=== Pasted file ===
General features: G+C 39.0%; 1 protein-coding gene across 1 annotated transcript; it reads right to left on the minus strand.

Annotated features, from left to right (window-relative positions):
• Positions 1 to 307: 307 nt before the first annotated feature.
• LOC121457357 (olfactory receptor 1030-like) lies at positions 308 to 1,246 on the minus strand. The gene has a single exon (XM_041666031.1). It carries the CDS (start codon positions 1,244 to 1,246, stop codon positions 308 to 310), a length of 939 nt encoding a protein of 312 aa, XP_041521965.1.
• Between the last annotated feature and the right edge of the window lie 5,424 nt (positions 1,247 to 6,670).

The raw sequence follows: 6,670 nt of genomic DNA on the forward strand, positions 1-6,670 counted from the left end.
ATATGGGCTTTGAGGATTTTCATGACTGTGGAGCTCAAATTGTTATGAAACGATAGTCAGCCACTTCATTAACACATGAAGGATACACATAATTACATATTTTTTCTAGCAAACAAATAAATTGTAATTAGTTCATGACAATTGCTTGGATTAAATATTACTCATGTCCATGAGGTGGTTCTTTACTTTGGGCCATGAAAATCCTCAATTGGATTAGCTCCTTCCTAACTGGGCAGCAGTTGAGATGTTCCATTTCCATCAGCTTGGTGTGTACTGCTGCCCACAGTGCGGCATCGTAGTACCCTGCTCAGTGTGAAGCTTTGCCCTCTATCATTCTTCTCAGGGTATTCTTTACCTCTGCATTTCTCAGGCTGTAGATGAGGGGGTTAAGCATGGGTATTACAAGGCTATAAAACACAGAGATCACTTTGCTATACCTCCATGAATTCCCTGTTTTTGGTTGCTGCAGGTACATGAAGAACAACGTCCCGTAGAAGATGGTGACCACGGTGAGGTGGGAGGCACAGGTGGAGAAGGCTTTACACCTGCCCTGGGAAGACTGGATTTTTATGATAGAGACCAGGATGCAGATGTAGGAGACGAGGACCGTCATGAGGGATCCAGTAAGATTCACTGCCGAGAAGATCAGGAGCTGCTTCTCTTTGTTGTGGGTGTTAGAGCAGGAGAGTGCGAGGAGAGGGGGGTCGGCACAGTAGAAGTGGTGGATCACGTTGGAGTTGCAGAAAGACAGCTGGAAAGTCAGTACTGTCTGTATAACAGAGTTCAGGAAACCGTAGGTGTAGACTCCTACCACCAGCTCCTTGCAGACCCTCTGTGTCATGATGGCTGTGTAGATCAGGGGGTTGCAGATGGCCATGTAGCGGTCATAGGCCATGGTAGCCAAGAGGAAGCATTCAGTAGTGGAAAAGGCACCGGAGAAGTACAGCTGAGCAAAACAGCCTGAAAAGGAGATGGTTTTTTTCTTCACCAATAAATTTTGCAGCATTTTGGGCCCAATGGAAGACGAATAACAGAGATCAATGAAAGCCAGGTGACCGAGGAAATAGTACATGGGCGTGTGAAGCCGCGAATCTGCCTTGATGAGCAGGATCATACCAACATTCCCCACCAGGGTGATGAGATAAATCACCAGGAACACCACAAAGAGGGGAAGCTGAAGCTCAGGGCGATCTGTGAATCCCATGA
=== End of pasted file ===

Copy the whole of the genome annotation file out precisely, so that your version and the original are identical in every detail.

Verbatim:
General features: G+C 39.0%; 1 protein-coding gene across 1 annotated transcript; it reads right to left on the minus strand.

Annotated features, from left to right (window-relative positions):
• Positions 1 to 307: 307 nt before the first annotated feature.
• LOC121457357 (olfactory receptor 1030-like) lies at positions 308 to 1,246 on the minus strand. The gene has a single exon (XM_041666031.1). It carries the CDS (start codon positions 1,244 to 1,246, stop codon positions 308 to 310), a length of 939 nt encoding a protein of 312 aa, XP_041521965.1.
• Between the last annotated feature and the right edge of the window lie 5,424 nt (positions 1,247 to 6,670).

The raw sequence follows: 6,670 nt of genomic DNA on the forward strand, positions 1-6,670 counted from the left end.
ATATGGGCTTTGAGGATTTTCATGACTGTGGAGCTCAAATTGTTATGAAACGATAGTCAGCCACTTCATTAACACATGAAGGATACACATAATTACATATTTTTTCTAGCAAACAAATAAATTGTAATTAGTTCATGACAATTGCTTGGATTAAATATTACTCATGTCCATGAGGTGGTTCTTTACTTTGGGCCATGAAAATCCTCAATTGGATTAGCTCCTTCCTAACTGGGCAGCAGTTGAGATGTTCCATTTCCATCAGCTTGGTGTGTACTGCTGCCCACAGTGCGGCATCGTAGTACCCTGCTCAGTGTGAAGCTTTGCCCTCTATCATTCTTCTCAGGGTATTCTTTACCTCTGCATTTCTCAGGCTGTAGATGAGGGGGTTAAGCATGGGTATTACAAGGCTATAAAACACAGAGATCACTTTGCTATACCTCCATGAATTCCCTGTTTTTGGTTGCTGCAGGTACATGAAGAACAACGTCCCGTAGAAGATGGTGACCACGGTGAGGTGGGAGGCACAGGTGGAGAAGGCTTTACACCTGCCCTGGGAAGACTGGATTTTTATGATAGAGACCAGGATGCAGATGTAGGAGACGAGGACCGTCATGAGGGATCCAGTAAGATTCACTGCCGAGAAGATCAGGAGCTGCTTCTCTTTGTTGTGGGTGTTAGAGCAGGAGAGTGCGAGGAGAGGGGGGTCGGCACAGTAGAAGTGGTGGATCACGTTGGAGTTGCAGAAAGACAGCTGGAAAGTCAGTACTGTCTGTATAACAGAGTTCAGGAAACCGTAGGTGTAGACTCCTACCACCAGCTCCTTGCAGACCCTCTGTGTCATGATGGCTGTGTAGATCAGGGGGTTGCAGATGGCCATGTAGCGGTCATAGGCCATGGTAGCCAAGAGGAAGCATTCAGTAGTGGAAAAGGCACCGGAGAAGTACAGCTGAGCAAAACAGCCTGAAAAGGAGATGGTTTTTTTCTTCACCAATAAATTTTGCAGCATTTTGGGCCCAATGGAAGACGAATAACAGAGATCAATGAAAGCCAGGTGACCGAGGAAATAGTACATGGGCGTGTGAAGCCGCGAATCTGCCTTGATGAGCAGGATCATACCAACATTCCCCACCAGGGTGATGAGATAAATCACCAGGAACACCACAAAGAGGGGAAGCTGAAGCTCAGGGCGATCTGTGAATCCCATGA